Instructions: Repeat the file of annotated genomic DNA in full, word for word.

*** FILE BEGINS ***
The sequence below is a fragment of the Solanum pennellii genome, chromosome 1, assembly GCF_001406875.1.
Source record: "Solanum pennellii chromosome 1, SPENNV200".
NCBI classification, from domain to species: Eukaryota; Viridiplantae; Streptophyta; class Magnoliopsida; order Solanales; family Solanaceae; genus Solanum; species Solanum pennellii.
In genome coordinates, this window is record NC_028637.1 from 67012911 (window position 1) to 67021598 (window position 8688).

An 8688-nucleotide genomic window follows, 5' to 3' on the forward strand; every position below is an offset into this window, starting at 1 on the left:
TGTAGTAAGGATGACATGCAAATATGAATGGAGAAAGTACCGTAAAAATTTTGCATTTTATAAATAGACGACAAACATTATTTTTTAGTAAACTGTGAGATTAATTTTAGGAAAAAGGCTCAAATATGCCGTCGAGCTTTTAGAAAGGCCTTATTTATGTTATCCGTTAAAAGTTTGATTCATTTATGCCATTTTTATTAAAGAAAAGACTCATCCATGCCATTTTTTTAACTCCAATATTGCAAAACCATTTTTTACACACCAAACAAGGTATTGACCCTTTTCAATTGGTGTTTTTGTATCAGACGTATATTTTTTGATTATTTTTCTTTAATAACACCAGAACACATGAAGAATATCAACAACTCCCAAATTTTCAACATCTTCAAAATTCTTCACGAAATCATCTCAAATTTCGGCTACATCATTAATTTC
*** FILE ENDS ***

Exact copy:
The sequence below is a fragment of the Solanum pennellii genome, chromosome 1, assembly GCF_001406875.1.
Source record: "Solanum pennellii chromosome 1, SPENNV200".
NCBI classification, from domain to species: Eukaryota; Viridiplantae; Streptophyta; class Magnoliopsida; order Solanales; family Solanaceae; genus Solanum; species Solanum pennellii.
In genome coordinates, this window is record NC_028637.1 from 67012911 (window position 1) to 67021598 (window position 8688).

An 8688-nucleotide genomic window follows, 5' to 3' on the forward strand; every position below is an offset into this window, starting at 1 on the left:
TGTAGTAAGGATGACATGCAAATATGAATGGAGAAAGTACCGTAAAAATTTTGCATTTTATAAATAGACGACAAACATTATTTTTTAGTAAACTGTGAGATTAATTTTAGGAAAAAGGCTCAAATATGCCGTCGAGCTTTTAGAAAGGCCTTATTTATGTTATCCGTTAAAAGTTTGATTCATTTATGCCATTTTTATTAAAGAAAAGACTCATCCATGCCATTTTTTTAACTCCAATATTGCAAAACCATTTTTTACACACCAAACAAGGTATTGACCCTTTTCAATTGGTGTTTTTGTATCAGACGTATATTTTTTGATTATTTTTCTTTAATAACACCAGAACACATGAAGAATATCAACAACTCCCAAATTTTCAACATCTTCAAAATTCTTCACGAAATCATCTCAAATTTCGGCTACATCATTAATTTC